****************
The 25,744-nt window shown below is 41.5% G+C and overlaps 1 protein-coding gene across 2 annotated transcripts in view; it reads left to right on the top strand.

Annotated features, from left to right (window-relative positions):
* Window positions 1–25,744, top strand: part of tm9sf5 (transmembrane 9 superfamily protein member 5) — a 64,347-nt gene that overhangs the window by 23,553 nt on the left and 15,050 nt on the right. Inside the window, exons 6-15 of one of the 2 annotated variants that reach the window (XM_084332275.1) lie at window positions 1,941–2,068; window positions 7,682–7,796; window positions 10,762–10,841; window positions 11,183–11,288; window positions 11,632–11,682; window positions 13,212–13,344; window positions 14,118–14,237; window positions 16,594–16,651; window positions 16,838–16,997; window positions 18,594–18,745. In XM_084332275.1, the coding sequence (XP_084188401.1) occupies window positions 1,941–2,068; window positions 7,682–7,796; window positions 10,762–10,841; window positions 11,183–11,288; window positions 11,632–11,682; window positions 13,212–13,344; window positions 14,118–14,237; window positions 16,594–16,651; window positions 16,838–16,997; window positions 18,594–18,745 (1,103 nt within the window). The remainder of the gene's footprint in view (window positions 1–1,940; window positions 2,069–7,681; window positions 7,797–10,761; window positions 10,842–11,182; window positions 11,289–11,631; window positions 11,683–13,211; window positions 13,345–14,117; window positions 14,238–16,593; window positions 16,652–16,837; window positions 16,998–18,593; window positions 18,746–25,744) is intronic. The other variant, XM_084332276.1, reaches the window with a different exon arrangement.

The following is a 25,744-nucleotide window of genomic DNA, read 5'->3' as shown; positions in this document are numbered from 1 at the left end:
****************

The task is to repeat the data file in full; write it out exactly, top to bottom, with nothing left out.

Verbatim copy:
The 25,744-nt window shown below is 41.5% G+C and overlaps 1 protein-coding gene across 2 annotated transcripts in view; it reads left to right on the top strand.

Annotated features, from left to right (window-relative positions):
* Window positions 1–25,744, top strand: part of tm9sf5 (transmembrane 9 superfamily protein member 5) — a 64,347-nt gene that overhangs the window by 23,553 nt on the left and 15,050 nt on the right. Inside the window, exons 6-15 of one of the 2 annotated variants that reach the window (XM_084332275.1) lie at window positions 1,941–2,068; window positions 7,682–7,796; window positions 10,762–10,841; window positions 11,183–11,288; window positions 11,632–11,682; window positions 13,212–13,344; window positions 14,118–14,237; window positions 16,594–16,651; window positions 16,838–16,997; window positions 18,594–18,745. In XM_084332275.1, the coding sequence (XP_084188401.1) occupies window positions 1,941–2,068; window positions 7,682–7,796; window positions 10,762–10,841; window positions 11,183–11,288; window positions 11,632–11,682; window positions 13,212–13,344; window positions 14,118–14,237; window positions 16,594–16,651; window positions 16,838–16,997; window positions 18,594–18,745 (1,103 nt within the window). The remainder of the gene's footprint in view (window positions 1–1,940; window positions 2,069–7,681; window positions 7,797–10,761; window positions 10,842–11,182; window positions 11,289–11,631; window positions 11,683–13,211; window positions 13,345–14,117; window positions 14,238–16,593; window positions 16,652–16,837; window positions 16,998–18,593; window positions 18,746–25,744) is intronic. The other variant, XM_084332276.1, reaches the window with a different exon arrangement.

The following is a 25,744-nucleotide window of genomic DNA, read 5'->3' as shown; positions in this document are numbered from 1 at the left end: